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Guiana Highlands - Flat-topped mountains disappearing into mist (31 May)

Interesting Facts about Guiana Highlands

MYSTERIOUS TABLETOP MOUNTAINS, shrouded with mist and lush with exotic greenery, give the Guiana Highlands the sense of a land time forgot, tucked into a remote corner of Venezuela. The highlands stretch into the Guianas and sections of Brazil and seem a real life Jurassic Park, in flora if not fauna. Mount Roraima, 8,986 feet (2,739 m) tall and the most impressive of the flat mountains (called tepuis in the native Pemon language), was the inspiration for Sir Arthur Conan Doyle’s The Lost World, a dinosaur-era adventure novel.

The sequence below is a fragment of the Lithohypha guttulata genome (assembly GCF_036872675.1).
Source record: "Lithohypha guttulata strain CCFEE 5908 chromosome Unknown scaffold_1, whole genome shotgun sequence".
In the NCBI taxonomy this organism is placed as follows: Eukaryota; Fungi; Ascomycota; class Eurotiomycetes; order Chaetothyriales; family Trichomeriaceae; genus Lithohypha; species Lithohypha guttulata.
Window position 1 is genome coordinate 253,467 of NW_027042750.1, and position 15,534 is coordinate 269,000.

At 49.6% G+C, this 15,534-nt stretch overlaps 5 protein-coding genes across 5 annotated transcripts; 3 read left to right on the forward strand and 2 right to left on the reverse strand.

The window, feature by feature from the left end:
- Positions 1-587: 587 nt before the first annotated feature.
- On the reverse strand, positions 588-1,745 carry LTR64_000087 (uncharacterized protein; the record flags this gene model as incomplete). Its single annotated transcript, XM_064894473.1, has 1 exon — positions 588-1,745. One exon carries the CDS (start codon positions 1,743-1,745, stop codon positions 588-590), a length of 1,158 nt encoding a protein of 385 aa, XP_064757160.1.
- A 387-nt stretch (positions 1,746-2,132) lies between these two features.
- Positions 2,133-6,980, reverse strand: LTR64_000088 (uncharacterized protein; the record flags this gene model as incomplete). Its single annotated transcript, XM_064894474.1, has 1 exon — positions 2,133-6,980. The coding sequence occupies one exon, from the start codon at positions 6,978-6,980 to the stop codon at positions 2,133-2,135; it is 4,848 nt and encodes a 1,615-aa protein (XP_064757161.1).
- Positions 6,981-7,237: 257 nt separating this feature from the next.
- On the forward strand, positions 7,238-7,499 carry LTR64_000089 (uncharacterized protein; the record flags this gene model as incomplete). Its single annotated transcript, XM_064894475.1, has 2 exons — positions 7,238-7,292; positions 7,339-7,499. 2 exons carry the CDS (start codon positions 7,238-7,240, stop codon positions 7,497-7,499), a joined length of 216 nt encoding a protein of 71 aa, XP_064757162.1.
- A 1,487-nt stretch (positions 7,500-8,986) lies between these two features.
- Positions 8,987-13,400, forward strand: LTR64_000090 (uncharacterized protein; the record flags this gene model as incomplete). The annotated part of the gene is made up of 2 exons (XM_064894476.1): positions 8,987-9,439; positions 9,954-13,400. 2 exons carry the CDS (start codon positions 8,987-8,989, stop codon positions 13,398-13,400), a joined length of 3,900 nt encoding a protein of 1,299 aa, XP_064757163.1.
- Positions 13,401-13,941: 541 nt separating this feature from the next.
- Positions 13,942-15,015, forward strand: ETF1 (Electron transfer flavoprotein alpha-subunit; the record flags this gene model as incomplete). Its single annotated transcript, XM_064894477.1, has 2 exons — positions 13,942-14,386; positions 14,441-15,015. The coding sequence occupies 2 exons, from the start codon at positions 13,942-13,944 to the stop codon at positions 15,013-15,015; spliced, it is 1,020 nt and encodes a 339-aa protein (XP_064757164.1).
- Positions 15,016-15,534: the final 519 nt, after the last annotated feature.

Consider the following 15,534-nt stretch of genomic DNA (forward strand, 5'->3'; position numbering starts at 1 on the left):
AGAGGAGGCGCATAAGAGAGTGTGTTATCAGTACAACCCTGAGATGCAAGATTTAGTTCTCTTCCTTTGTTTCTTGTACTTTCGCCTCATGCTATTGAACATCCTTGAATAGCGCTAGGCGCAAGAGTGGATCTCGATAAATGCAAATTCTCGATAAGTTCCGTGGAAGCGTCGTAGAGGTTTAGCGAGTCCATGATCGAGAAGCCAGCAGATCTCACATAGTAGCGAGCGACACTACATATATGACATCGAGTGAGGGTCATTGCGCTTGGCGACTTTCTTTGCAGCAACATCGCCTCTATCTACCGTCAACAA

Eroded over millions of years, the sandstone tepuis, called mesas (tables) by the Spanish, are one of South America’s oldest mountain ranges, rising like giant anvil tops above the surrounding landscape of jungle and savanna. It was only in 1935 that sections of the highlands became known to the Western world, when American pilot Jimmy Angel discovered the spectacular waterfall now bearing his name, Angel Falls. This is the highest waterfall in the world, with a 3,212-foot (979 m) cascade plummeting off of Auyán Tepuí, also called Devil Mountain. The torrent is 17 times the height of Niagara Falls. It is the highlight of Parque Nacional Canaima, one of the largest national parks in the world, the tiny village of Canaima its gateway.

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